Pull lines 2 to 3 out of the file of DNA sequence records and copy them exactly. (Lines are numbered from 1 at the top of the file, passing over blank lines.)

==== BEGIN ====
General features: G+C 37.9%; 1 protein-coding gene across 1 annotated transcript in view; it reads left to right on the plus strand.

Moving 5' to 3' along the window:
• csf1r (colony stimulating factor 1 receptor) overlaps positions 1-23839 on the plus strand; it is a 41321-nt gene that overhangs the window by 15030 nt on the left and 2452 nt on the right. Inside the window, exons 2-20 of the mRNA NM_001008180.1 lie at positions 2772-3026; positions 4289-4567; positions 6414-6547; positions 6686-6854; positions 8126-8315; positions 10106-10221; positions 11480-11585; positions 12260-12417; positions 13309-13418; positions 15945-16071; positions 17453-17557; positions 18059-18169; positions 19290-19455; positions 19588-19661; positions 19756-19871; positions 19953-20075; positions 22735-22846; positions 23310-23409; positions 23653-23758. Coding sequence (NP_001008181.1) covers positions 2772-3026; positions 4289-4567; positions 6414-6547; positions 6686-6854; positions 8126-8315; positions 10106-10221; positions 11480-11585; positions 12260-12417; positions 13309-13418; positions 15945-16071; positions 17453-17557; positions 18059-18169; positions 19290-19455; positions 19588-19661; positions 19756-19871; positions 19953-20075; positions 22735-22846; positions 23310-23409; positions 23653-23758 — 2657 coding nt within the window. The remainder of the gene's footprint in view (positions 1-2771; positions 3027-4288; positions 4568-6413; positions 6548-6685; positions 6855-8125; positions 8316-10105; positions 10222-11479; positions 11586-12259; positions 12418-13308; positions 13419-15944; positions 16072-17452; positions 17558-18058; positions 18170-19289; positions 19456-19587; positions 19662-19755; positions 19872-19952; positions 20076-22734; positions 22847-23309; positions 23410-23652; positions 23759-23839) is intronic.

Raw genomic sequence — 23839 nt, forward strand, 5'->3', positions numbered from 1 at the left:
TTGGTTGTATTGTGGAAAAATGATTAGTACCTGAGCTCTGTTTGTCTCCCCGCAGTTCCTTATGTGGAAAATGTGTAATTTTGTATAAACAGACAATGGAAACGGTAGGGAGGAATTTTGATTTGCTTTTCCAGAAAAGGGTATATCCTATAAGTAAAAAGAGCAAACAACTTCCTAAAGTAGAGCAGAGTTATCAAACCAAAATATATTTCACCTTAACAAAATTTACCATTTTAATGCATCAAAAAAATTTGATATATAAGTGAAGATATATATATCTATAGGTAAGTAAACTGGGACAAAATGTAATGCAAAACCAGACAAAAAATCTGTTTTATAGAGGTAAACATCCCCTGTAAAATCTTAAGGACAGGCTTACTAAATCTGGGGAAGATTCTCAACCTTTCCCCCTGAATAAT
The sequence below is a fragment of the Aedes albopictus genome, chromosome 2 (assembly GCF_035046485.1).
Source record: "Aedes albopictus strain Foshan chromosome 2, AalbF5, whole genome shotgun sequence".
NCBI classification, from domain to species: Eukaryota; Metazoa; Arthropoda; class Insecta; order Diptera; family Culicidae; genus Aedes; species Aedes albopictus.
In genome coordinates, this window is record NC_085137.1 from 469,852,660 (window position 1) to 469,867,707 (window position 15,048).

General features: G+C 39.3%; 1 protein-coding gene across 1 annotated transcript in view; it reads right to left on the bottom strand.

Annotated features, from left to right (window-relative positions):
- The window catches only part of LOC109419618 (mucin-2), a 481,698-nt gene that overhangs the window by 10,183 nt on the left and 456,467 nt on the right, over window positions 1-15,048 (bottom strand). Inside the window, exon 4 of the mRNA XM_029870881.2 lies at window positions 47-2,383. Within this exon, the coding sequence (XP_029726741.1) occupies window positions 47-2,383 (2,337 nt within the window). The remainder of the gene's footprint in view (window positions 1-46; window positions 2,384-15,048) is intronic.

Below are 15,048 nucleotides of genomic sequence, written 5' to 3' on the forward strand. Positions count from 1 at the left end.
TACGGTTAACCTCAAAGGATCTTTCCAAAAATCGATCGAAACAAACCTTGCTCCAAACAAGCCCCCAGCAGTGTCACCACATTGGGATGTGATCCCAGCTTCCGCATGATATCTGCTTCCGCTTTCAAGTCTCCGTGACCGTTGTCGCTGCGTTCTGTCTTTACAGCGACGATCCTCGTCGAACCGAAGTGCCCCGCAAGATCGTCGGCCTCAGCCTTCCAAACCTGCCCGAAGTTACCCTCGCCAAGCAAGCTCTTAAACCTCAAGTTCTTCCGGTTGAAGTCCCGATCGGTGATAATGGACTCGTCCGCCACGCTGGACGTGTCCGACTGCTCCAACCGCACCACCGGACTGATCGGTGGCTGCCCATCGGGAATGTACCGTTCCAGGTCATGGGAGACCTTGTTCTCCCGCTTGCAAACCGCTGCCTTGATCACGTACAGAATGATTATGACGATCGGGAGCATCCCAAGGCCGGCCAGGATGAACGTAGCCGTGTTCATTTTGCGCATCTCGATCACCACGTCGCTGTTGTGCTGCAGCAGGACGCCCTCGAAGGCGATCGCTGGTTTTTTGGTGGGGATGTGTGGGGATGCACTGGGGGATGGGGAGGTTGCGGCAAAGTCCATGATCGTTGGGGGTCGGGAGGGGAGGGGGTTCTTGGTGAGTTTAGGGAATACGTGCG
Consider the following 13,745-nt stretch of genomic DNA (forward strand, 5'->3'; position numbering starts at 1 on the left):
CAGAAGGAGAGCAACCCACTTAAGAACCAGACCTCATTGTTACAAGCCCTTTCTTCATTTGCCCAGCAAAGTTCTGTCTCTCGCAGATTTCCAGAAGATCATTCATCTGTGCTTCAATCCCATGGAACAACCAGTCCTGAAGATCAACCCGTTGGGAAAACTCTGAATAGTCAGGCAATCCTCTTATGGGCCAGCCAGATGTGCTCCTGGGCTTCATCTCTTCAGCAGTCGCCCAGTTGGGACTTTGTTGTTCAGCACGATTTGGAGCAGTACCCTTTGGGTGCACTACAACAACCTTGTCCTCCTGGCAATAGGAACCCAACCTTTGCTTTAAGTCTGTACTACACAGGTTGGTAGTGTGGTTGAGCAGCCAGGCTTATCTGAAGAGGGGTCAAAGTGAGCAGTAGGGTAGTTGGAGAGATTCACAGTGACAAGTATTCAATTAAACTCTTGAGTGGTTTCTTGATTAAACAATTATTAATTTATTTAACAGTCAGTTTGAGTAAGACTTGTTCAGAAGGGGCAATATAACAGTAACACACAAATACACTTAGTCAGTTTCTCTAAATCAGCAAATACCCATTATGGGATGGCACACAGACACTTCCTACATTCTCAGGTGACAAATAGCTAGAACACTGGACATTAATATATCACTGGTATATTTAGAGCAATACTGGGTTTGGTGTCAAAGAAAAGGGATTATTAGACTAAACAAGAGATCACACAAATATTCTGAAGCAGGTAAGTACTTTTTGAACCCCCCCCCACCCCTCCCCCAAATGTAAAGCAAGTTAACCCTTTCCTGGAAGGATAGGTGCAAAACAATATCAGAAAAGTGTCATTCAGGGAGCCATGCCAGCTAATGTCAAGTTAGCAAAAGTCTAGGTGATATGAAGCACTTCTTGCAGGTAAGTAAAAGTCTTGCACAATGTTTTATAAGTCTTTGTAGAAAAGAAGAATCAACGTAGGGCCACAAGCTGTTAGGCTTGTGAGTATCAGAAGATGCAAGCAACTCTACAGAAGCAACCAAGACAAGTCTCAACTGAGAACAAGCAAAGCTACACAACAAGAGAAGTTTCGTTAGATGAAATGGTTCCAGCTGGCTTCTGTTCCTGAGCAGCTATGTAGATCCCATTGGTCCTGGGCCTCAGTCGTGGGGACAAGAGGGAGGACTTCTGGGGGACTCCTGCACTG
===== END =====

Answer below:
Moving 5' to 3' along the window:
• csf1r (colony stimulating factor 1 receptor) overlaps positions 1-23839 on the plus strand; it is a 41321-nt gene that overhangs the window by 15030 nt on the left and 2452 nt on the right. Inside the window, exons 2-20 of the mRNA NM_001008180.1 lie at positions 2772-3026; positions 4289-4567; positions 6414-6547; positions 6686-6854; positions 8126-8315; positions 10106-10221; positions 11480-11585; positions 12260-12417; positions 13309-13418; positions 15945-16071; positions 17453-17557; positions 18059-18169; positions 19290-19455; positions 19588-19661; positions 19756-19871; positions 19953-20075; positions 22735-22846; positions 23310-23409; positions 23653-23758. Coding sequence (NP_001008181.1) covers positions 2772-3026; positions 4289-4567; positions 6414-6547; positions 6686-6854; positions 8126-8315; positions 10106-10221; positions 11480-11585; positions 12260-12417; positions 13309-13418; positions 15945-16071; positions 17453-17557; positions 18059-18169; positions 19290-19455; positions 19588-19661; positions 19756-19871; positions 19953-20075; positions 22735-22846; positions 23310-23409; positions 23653-23758 — 2657 coding nt within the window. The remainder of the gene's footprint in view (positions 1-2771; positions 3027-4288; positions 4568-6413; positions 6548-6685; positions 6855-8125; positions 8316-10105; positions 10222-11479; positions 11586-12259; positions 12418-13308; positions 13419-15944; positions 16072-17452; positions 17558-18058; positions 18170-19289; positions 19456-19587; positions 19662-19755; positions 19872-19952; positions 20076-22734; positions 22847-23309; positions 23410-23652; positions 23759-23839) is intronic.